Perhaps because of dramatically increased competition in the electric car charging market, pioneer Better Place is struggling to gain traction.
Over the past months, the company replaced its charismatic founder and is now on its third CEO and announced it would pulling out of the US and Australia.
The five-year-old company says it will focus on its original markets, Denmark and Israel, where it has yet to sign up enough subscribers.
Better Place offers a unique approach to electric vehicle charging - instead of charging the battery, members simply swap the depleted battery for a new one, a process that takes about five minutes. Membership costs about $350 per month and is based on the number of miles driven.
“We have demonstrated that Better Place works as a concept," says Cohen. "We need to prove to our customers, suppliers and investors that we have a sustainable, scalable model. To do so we are now focusing on realizing the full potential of what we have built, and that means concentrating our resources and energy in the near term, on Denmark and Israel, where we have customers on the road enjoying our switching and charging networks."
Better Place has raised $850 million, but it's been burning through cash so quickly that last year it had to borrow $45 million to finish building out its networks in Israel and Denmark.
Blue chip investors, such as General Electric, Morgan Stanley, and HSBC invested in Better Place, and under Agassi, its founder, the company was poised to launch in Australia, Canada, China, Hawaii and the San Francisco Bay Area.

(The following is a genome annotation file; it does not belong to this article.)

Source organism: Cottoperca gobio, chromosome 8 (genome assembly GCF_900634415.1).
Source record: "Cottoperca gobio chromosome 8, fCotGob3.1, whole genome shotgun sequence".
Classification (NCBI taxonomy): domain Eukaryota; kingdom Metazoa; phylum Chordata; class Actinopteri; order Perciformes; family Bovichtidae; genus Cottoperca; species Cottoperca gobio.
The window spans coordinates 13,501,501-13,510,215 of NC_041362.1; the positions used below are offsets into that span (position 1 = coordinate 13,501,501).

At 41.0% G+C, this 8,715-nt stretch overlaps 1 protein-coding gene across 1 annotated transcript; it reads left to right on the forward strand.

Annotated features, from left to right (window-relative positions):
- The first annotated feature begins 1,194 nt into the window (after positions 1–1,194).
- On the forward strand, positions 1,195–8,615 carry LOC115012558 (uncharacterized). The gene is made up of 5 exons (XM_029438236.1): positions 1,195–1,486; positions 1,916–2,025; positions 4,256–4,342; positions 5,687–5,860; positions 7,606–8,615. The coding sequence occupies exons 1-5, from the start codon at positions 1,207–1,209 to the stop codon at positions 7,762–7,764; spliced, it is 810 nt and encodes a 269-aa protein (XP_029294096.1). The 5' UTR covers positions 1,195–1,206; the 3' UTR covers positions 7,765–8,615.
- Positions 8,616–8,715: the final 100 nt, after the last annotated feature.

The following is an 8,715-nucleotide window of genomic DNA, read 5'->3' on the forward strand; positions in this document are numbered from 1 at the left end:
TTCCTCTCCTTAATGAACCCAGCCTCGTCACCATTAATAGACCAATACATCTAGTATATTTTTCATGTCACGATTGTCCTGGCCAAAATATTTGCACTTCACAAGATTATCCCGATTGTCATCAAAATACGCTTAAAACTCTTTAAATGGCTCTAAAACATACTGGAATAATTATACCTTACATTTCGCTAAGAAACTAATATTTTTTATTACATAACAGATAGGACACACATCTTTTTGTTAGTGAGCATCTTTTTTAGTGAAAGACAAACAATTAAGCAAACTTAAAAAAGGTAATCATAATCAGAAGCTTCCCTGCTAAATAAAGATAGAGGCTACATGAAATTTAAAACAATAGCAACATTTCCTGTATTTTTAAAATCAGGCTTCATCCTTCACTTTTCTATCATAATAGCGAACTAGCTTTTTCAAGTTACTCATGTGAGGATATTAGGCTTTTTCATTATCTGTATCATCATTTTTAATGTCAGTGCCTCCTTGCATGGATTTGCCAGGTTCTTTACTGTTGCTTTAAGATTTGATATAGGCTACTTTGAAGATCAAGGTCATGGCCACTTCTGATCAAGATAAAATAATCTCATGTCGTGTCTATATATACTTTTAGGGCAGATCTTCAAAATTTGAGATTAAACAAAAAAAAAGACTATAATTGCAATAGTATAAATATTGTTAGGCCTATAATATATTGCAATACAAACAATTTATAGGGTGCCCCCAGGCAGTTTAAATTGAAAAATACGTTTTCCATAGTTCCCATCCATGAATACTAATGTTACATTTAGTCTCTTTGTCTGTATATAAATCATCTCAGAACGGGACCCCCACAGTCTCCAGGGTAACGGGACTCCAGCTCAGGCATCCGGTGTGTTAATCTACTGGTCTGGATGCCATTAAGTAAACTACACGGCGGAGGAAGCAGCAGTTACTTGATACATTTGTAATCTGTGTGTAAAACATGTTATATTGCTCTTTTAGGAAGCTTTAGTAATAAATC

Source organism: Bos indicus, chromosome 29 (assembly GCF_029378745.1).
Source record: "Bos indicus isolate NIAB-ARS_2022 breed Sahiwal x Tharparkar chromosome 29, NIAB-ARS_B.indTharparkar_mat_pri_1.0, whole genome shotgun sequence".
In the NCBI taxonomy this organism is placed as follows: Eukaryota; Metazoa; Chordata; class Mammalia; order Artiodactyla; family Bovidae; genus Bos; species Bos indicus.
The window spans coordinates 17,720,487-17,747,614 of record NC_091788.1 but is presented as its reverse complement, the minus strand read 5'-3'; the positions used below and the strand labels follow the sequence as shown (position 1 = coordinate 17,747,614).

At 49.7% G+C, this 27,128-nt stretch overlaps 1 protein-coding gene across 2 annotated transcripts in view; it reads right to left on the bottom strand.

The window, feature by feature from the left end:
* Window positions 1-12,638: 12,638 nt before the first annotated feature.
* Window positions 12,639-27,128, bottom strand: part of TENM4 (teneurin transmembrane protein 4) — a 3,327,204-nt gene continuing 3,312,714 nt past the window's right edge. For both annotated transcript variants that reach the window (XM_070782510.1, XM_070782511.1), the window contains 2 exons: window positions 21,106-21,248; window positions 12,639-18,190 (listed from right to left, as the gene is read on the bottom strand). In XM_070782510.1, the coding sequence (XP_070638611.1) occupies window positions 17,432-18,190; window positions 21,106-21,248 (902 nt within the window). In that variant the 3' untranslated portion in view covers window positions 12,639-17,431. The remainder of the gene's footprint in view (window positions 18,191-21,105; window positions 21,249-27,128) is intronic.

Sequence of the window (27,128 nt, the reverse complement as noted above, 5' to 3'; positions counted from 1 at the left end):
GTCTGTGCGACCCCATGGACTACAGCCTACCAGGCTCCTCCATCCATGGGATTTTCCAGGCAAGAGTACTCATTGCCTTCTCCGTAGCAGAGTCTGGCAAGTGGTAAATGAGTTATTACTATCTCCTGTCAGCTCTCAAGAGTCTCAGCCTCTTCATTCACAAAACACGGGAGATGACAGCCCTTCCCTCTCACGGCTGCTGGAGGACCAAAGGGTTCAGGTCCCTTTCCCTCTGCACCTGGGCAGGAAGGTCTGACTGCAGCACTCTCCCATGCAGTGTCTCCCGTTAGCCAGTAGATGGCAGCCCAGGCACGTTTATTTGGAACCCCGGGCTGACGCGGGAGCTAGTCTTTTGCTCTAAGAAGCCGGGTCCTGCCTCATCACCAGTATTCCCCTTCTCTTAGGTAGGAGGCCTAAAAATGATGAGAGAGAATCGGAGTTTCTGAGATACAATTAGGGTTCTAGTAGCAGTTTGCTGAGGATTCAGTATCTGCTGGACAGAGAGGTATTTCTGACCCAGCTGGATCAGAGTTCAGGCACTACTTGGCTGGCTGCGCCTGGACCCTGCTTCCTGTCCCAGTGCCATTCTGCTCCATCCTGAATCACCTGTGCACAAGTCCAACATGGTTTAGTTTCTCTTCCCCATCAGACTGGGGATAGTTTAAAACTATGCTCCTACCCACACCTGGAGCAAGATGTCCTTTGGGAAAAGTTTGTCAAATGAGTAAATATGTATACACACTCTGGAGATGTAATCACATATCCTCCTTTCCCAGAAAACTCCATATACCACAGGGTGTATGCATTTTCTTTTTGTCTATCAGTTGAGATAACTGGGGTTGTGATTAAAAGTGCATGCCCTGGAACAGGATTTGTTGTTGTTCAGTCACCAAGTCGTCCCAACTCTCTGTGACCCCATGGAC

Electric vehicle charging infrastructure is critical for spurring electric vehicle sales. The market is expected to grow from $355 million in 2012 to more than $3.8 billion in 2020 – a more than tenfold increase, according to Pike Research.
“The EV charging industry is still grappling with the best way to create a viable return on investment on station deployments for site hosts – an issue that will move front and center as publicly funded deployments wind down,” says senior research analyst Lisa Jerram at Pike. “At the moment, there are too many players chasing this market, and this industry is likely to see some consolidation over the next year. Companies that can weather this shakeout period, however, are likely to enjoy growing demand as the market expands.”
Unlike other charging station companies, Better Place's technology requires car manufacturers to build in the ability to switch batteries. So far, the only company on board is Renault, for its Flurence ZE Sedan. China purportedly plans to use the swapping technology and could provide a critical market in the future.
Competitors include Coulomb Technologies (now ChargePoint) with close to 11,000 charging stations worldwide, ECOtality, and big players NRG Energy and General Electric, which also have several thousand locations worldwide.